Labour Party UK has confirmed that it will not revoke the charitable status of private schools if it comes to power. The party had previously suggested that removing their charitable status would allow them to charge private schools value-added tax and business rates, potentially bringing in £1.7bn in tax revenues. However, Labour party officials now state that they can achieve the same tax obligations by mandating that private schools pay VAT and business rates, without the need to change the law or revoke charitable status. This clarification aims to end confusion about Labour’s stance on taxing private schools and ensures that the schools can continue to enjoy tax exemptions on donations, gifts, and capital gains tax.
In response to the clarification, some independent schools are likely to welcome Labour’s softened position. Charities, including private schools, benefit from tax exemptions, and they would now be able to retain these benefits in the event of a Labour election victory. While it had been clear in private conversations with Labour that removing charitable status was not their intention, the Institute for Fiscal Studies acknowledges that the focus on removing VAT and business rates exemptions is not surprising. This approach can be implemented quickly and is the most valuable in terms of raising tax revenues, unlike removing charitable tax status, which would be a lengthy and complicated process.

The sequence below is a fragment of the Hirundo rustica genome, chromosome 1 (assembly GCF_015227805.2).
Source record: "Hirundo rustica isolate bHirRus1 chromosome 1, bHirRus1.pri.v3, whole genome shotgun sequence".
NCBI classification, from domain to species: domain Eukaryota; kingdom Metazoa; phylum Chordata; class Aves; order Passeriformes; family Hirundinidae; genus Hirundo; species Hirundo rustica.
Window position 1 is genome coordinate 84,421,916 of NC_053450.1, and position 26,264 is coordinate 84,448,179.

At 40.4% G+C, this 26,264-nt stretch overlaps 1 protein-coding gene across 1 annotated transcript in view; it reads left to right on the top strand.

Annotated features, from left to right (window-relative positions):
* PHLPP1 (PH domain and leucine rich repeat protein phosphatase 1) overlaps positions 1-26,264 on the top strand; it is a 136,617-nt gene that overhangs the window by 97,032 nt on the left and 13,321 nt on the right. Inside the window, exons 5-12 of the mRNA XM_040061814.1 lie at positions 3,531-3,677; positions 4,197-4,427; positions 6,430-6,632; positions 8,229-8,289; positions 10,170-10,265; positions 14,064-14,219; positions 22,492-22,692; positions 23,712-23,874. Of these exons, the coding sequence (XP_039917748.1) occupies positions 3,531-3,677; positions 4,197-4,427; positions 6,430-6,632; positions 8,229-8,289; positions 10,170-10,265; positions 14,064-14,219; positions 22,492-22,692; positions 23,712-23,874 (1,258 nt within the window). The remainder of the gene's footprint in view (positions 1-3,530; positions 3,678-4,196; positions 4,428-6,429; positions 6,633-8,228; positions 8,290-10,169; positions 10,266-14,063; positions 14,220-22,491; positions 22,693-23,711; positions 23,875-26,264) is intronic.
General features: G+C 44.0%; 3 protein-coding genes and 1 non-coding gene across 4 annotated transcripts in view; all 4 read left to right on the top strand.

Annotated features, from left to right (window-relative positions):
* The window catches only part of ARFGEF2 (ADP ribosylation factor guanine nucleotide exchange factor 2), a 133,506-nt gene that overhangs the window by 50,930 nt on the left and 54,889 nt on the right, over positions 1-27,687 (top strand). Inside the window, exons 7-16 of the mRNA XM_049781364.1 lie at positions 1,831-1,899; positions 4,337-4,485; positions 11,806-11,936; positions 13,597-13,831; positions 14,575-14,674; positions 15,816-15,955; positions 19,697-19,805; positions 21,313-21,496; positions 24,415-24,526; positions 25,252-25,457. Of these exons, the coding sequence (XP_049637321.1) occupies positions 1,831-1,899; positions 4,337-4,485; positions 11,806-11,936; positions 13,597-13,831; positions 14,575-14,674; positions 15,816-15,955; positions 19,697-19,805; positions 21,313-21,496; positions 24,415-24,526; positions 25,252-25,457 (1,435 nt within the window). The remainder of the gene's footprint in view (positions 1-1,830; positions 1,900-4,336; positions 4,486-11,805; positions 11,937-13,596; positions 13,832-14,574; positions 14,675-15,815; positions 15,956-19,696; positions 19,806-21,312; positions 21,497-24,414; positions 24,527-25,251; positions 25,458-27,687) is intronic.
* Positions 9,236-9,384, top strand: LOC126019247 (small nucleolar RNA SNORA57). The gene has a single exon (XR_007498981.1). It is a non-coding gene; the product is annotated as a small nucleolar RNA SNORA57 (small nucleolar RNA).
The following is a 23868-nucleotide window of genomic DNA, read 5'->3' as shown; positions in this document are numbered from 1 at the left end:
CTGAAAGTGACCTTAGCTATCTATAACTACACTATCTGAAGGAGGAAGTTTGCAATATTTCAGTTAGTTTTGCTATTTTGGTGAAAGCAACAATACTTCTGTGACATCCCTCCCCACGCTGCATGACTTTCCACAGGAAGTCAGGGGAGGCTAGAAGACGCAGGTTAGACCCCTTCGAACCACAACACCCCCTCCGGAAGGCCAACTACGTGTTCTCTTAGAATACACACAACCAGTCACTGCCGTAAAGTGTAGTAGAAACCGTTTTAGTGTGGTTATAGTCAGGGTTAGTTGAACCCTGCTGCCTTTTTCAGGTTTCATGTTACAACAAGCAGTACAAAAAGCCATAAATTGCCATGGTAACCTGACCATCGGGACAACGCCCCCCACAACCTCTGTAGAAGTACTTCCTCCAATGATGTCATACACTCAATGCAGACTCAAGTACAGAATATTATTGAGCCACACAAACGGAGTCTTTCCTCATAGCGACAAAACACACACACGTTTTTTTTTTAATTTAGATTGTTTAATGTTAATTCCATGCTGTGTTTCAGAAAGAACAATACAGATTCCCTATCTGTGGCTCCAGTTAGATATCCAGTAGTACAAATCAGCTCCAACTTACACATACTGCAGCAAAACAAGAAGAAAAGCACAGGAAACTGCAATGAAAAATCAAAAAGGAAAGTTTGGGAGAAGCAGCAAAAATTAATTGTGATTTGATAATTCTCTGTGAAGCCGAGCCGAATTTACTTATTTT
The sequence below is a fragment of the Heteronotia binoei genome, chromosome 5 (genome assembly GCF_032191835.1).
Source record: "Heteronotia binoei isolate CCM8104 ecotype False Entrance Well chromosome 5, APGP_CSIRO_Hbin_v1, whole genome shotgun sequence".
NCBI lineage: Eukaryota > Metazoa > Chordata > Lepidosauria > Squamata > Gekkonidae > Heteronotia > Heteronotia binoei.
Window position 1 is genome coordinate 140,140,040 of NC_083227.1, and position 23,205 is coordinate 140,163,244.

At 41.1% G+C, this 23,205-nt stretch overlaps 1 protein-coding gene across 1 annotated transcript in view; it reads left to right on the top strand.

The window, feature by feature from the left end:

Labour’s education mission document outlines its plan to impose VAT on private schools and end their business rates exemption, without explicitly mentioning the revocation of charitable status. The confusion surrounding Labour’s position has arisen from comments made by senior party members. This clarification aims to provide a clear understanding of Labour’s policy on taxing private schools and its commitment to fund teachers and mental health counseling in every secondary school by removing unfair tax breaks enjoyed by private schools, without requiring the removal of their charitable status.